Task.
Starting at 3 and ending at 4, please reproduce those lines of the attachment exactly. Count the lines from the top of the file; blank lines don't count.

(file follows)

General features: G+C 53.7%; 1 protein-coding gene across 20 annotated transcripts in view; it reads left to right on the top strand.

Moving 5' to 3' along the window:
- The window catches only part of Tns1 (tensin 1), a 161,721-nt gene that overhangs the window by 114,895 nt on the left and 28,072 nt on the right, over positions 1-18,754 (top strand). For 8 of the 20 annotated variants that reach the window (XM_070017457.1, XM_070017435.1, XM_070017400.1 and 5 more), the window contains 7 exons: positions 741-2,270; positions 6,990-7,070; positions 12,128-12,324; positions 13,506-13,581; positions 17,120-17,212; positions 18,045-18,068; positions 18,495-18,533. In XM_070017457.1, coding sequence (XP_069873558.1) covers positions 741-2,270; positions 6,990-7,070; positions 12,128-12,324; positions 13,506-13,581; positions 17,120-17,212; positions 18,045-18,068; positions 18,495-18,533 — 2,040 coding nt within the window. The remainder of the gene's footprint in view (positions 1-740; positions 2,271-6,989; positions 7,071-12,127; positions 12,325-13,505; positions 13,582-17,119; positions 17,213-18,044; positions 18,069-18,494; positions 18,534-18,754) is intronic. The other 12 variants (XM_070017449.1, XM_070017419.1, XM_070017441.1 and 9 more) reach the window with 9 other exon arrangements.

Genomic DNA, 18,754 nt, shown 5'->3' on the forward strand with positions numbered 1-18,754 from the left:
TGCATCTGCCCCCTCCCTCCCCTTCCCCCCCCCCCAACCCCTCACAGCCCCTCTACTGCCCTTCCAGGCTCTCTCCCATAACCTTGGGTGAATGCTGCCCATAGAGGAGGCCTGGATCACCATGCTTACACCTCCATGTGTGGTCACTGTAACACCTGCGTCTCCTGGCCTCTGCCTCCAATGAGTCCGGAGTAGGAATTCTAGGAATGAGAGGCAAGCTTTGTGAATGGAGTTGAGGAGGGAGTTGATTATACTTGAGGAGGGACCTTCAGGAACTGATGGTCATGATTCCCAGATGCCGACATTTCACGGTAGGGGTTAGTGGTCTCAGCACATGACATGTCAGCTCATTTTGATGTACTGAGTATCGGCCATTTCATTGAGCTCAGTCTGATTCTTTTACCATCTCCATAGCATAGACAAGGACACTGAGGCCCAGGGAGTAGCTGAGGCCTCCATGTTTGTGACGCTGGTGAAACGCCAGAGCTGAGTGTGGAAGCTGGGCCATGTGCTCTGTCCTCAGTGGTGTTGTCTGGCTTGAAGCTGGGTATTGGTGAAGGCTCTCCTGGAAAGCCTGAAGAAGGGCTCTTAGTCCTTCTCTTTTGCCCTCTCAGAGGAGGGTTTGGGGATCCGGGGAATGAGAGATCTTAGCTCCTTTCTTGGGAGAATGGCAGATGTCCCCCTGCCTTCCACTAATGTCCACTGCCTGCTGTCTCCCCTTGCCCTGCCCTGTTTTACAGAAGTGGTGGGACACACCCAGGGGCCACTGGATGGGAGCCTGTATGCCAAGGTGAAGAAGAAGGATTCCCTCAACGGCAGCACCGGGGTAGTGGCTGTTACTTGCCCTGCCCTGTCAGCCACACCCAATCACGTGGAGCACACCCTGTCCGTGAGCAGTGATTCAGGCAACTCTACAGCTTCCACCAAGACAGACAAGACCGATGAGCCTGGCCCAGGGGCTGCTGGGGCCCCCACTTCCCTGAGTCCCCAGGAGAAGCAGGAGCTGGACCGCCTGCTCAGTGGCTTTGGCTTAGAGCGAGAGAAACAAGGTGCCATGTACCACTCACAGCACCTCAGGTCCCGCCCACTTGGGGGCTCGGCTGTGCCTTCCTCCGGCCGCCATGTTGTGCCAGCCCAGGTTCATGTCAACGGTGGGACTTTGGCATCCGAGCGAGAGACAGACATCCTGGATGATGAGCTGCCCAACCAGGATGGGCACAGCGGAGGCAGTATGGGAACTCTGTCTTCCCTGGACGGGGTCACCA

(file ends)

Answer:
- The window catches only part of Tns1 (tensin 1), a 161,721-nt gene that overhangs the window by 114,895 nt on the left and 28,072 nt on the right, over positions 1-18,754 (top strand). For 8 of the 20 annotated variants that reach the window (XM_070017457.1, XM_070017435.1, XM_070017400.1 and 5 more), the window contains 7 exons: positions 741-2,270; positions 6,990-7,070; positions 12,128-12,324; positions 13,506-13,581; positions 17,120-17,212; positions 18,045-18,068; positions 18,495-18,533. In XM_070017457.1, coding sequence (XP_069873558.1) covers positions 741-2,270; positions 6,990-7,070; positions 12,128-12,324; positions 13,506-13,581; positions 17,120-17,212; positions 18,045-18,068; positions 18,495-18,533 — 2,040 coding nt within the window. The remainder of the gene's footprint in view (positions 1-740; positions 2,271-6,989; positions 7,071-12,127; positions 12,325-13,505; positions 13,582-17,119; positions 17,213-18,044; positions 18,069-18,494; positions 18,534-18,754) is intronic. The other 12 variants (XM_070017449.1, XM_070017419.1, XM_070017441.1 and 9 more) reach the window with 9 other exon arrangements.

Genomic DNA, 18,754 nt, shown 5'->3' on the forward strand with positions numbered 1-18,754 from the left: